Thursday, October 1, 2009

Death by Teenage Boy

Don't you hate it when you're trying to have a nice moment, initiate an interesting conversation, or connect with one of your children, and all you get is a smart-alecky, flippant comment? Like they're throwing up some wall in your face with a huge yellow sign on it that reads, "Go ahead and get to me. I DARE YOU."

And the child is not trying to be mean or rude (though sometimes he is), he's just trying to get the laughs, and protect his vulnerable heart. I realize this, because shamefully, I was much the same way as a youth. Right at the climax of the moment, I'd bust it all up with some sarcastic or witty comment. I'm so regretful of that. And my punishment? Raise a child who does the same thing!

I get to feeling sometimes like nothing I say matters. He's not listening, or if he is, it's only to challenge me. Nothing I do has an impact. He's not the trusting I'll-take-your-word-for-it type, he's the I'll-see-for-myself type. And frankly, that scares me. Then we end up in a silent (and sometimes not-so-silent) battle of wills.

I get my way, but I never win.

It was so much easier when all I had to do was make sure he was bathed, and dressed, and fed. I mean, he's always been stubborn and strong-willed, but this testosterone stuff really complicates my life. He is pulling away, and yet he's challenging me to keep him close, to accept him. More experienced mothers of older boys tell me it's all natural, it's all normal, it's all fine.

I'm praying, "Please Lord, help me get this boy on a mission." I'd be lying if I claimed I don't fantasize about the letter home that says something like,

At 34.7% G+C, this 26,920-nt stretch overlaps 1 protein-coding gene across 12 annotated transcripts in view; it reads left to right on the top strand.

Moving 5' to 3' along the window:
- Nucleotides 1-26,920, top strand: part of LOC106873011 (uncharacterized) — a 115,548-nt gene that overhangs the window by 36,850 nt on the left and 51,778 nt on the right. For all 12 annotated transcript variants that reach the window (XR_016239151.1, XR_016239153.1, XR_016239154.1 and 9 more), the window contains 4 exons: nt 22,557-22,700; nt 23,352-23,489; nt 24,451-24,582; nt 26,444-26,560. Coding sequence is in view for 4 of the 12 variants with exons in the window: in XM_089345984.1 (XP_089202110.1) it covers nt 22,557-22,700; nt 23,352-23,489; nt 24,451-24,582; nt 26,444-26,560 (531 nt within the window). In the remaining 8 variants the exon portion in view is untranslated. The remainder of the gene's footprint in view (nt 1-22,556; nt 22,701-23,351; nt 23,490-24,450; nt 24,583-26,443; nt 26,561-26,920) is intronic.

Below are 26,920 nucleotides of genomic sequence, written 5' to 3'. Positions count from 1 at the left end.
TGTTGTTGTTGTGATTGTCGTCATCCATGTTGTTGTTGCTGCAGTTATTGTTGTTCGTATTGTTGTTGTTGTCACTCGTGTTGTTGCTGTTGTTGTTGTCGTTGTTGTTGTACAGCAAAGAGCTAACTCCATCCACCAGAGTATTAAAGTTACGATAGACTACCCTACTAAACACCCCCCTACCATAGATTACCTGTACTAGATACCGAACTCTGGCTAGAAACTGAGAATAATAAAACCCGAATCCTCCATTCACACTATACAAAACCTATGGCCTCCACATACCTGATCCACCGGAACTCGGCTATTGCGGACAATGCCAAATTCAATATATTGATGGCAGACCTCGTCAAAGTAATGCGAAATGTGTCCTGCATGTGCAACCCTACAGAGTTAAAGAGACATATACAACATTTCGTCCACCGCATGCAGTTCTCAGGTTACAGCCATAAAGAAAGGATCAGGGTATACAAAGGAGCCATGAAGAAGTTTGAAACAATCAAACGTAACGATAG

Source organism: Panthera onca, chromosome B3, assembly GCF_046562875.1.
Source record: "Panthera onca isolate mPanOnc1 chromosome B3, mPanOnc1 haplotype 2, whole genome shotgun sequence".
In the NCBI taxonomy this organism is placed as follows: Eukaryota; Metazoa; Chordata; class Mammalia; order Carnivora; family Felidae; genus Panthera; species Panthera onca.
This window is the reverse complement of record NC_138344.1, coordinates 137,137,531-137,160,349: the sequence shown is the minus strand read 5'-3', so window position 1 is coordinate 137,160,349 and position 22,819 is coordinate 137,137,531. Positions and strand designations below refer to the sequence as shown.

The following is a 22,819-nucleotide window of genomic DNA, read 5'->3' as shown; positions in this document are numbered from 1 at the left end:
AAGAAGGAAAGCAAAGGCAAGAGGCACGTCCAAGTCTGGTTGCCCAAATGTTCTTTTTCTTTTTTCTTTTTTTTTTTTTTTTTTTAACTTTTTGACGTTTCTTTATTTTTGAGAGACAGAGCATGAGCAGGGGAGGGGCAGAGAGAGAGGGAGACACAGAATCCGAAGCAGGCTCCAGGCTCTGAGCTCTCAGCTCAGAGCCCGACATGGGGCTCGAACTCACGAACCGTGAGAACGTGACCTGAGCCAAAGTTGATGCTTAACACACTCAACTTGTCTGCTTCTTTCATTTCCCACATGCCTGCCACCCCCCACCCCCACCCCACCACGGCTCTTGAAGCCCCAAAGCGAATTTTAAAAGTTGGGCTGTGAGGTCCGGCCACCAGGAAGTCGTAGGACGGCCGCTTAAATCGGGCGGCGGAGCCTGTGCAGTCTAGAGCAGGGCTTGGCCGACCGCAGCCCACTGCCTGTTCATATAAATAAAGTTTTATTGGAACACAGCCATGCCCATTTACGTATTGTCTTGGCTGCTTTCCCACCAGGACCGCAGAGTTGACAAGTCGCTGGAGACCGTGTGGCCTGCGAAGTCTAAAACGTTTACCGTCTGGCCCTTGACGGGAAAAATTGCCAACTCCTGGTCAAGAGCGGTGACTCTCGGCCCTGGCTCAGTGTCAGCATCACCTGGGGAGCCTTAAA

Dear Mom,
You were right, and I am so sorry.
Thank you so much.
I love you.

More experienced mothers tell me he's a good boy. He gets straight A's, he's 13 and almost an Eagle Scout. He's respectful to women, and capable. He's picked good friends and is responsible. He opens every door for me, and carries in the bags.

So what is my problem?

I guess it's facing the fact that he is pulling away, becoming a man. Facing the fact that I am not the main influence in his life anymore, and that this is the time when I have to trust that the foundation laid has been sufficient.

I think I have trust issues.

I just want all the best for him. I've been the stars in his eyes, and now it's some girl named AshleyMadisonEmilyNicoleSarah. Some girl who writes 'Sexy' on his arm in ballpoint pen, and I have to be the mean mom marching him to the sink with orders to wash it off, that we don't draw on our skin, and that 8th graders are not 'sexy', for heaven's sake, and you'd better be careful, young man.